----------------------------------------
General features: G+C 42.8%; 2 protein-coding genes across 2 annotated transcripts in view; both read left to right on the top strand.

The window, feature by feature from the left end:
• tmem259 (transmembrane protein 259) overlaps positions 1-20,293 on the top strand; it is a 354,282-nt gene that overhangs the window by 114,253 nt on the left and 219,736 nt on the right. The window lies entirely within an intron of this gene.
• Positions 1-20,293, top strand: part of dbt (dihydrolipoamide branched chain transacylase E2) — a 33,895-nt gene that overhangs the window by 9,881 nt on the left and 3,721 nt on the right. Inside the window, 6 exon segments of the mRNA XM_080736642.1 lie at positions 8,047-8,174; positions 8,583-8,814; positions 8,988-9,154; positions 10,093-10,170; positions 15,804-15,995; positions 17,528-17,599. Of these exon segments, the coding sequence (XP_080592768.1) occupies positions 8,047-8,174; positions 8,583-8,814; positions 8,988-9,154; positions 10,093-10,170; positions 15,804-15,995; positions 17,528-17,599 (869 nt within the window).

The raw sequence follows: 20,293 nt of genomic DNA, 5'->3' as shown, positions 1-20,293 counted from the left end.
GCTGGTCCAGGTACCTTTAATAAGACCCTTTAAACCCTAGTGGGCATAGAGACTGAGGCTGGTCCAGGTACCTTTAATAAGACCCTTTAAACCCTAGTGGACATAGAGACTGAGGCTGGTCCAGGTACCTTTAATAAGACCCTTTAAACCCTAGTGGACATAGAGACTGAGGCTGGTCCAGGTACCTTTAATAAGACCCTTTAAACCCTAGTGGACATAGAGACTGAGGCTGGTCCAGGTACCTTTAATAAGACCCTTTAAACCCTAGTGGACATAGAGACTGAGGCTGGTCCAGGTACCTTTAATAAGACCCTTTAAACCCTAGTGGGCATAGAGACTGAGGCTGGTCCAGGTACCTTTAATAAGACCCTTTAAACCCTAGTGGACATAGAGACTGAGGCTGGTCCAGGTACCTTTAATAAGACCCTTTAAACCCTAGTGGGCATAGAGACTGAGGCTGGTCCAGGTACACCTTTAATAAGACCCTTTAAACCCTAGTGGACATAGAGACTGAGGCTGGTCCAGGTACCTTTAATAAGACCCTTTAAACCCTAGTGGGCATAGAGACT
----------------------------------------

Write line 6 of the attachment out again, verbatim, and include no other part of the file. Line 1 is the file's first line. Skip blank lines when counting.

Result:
GCTGGTCCAGGTACCTTTAATAAGACCCTTTAAACCCTAGTGGGCATAGAGACTGAGGCTGGTCCAGGTACCTTTAATAAGACCCTTTAAACCCTAGTGGACATAGAGACTGAGGCTGGTCCAGGTACCTTTAATAAGACCCTTTAAACCCTAGTGGACATAGAGACTGAGGCTGGTCCAGGTACCTTTAATAAGACCCTTTAAACCCTAGTGGACATAGAGACTGAGGCTGGTCCAGGTACCTTTAATAAGACCCTTTAAACCCTAGTGGACATAGAGACTGAGGCTGGTCCAGGTACCTTTAATAAGACCCTTTAAACCCTAGTGGGCATAGAGACTGAGGCTGGTCCAGGTACCTTTAATAAGACCCTTTAAACCCTAGTGGACATAGAGACTGAGGCTGGTCCAGGTACCTTTAATAAGACCCTTTAAACCCTAGTGGGCATAGAGACTGAGGCTGGTCCAGGTACACCTTTAATAAGACCCTTTAAACCCTAGTGGACATAGAGACTGAGGCTGGTCCAGGTACCTTTAATAAGACCCTTTAAACCCTAGTGGGCATAGAGACT